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Doody's Review ServiceReviewer: Amy Hess-Fischl, MS, RD, LDN, BC-ADM, CDE (University of Chicago Medical Center)
Description: Written by and for healthcare professionals in the U.K., this book provides an in-depth look into the variety of ethnicities living in the U.K. and how their eating habits are embedded in their cultures.
Purpose: The purpose is to give dietitians and nutrition students in the U.K. the necessary tools to work with people of the different ethnicities represented in that country. The goal is to detail the history of the various cultures and how their diets have changed due to migration, as well as to understand the link between their cultures and their eating habits.
Audience: Although written for nutrition professionals in the U.K., the editors also hope the book will be a resource for other professionals who are looking for a deeper understanding of the needs of various ethnicities. Both editors are from the U.K., and one is a retired consultant dietitian for the National Health Service. Their team of authors includes members of the British Dietetic Association's Specialist Multicultural Nutrition Group and dietitians working for the NHS, all chosen because they have a high level of expertise with a particular culture.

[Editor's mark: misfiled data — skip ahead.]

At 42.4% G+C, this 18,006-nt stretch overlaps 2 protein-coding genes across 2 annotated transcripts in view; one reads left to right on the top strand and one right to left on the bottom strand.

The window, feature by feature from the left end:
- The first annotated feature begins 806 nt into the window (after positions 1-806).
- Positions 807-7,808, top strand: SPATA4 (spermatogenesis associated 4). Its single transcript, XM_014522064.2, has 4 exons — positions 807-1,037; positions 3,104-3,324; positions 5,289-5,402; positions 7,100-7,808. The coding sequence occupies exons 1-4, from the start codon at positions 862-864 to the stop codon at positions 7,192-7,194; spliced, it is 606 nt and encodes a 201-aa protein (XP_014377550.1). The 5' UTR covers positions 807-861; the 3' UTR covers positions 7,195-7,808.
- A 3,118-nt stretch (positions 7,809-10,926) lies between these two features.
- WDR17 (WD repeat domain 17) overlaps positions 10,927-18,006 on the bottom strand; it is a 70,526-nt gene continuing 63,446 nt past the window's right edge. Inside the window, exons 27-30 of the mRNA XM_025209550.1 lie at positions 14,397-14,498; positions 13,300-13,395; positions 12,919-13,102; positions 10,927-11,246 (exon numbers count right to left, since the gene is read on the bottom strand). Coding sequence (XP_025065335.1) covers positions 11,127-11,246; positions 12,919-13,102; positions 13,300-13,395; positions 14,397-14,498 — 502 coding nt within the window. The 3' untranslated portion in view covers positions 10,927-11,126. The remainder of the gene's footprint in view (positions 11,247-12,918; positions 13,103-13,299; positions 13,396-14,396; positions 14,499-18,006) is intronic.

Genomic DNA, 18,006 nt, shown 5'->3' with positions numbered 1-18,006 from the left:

Features: Each of the first seven chapters covers a particular ethnic region (South Asian subcontinent, West Indies, East Asia, Israel, Eastern Mediterranean, West Africa, East and Southeast Europe), with subsections for each ethnicity in the region. Chapters discuss the history of the culture, key food components of each ethnicity, and how the meals have changed due to migration. For example, the South Asian subcontinent has five unique ethnicities: Gujarati, Punjabi, Pakistani, Bangladeshi, and Sri Lankan. Chapters include a table of common foods. For example, the Gujarati diet includes a large number of herbs, which are listed in a table that describes what they are and what dishes most often use them. Each subsection also includes key points, such as healthy eating choices for the ethnic group, a glossary of foods, and a table of healthier alternatives to traditional foods. Two final chapters cover maternal and child nutrition and nutrition management in disease.
Assessment: This is a fascinating book and a great resource for U.K. nutrition professionals. Its usefulness may be limited in the U.S., but it is helpful as an additional resource on food and culture.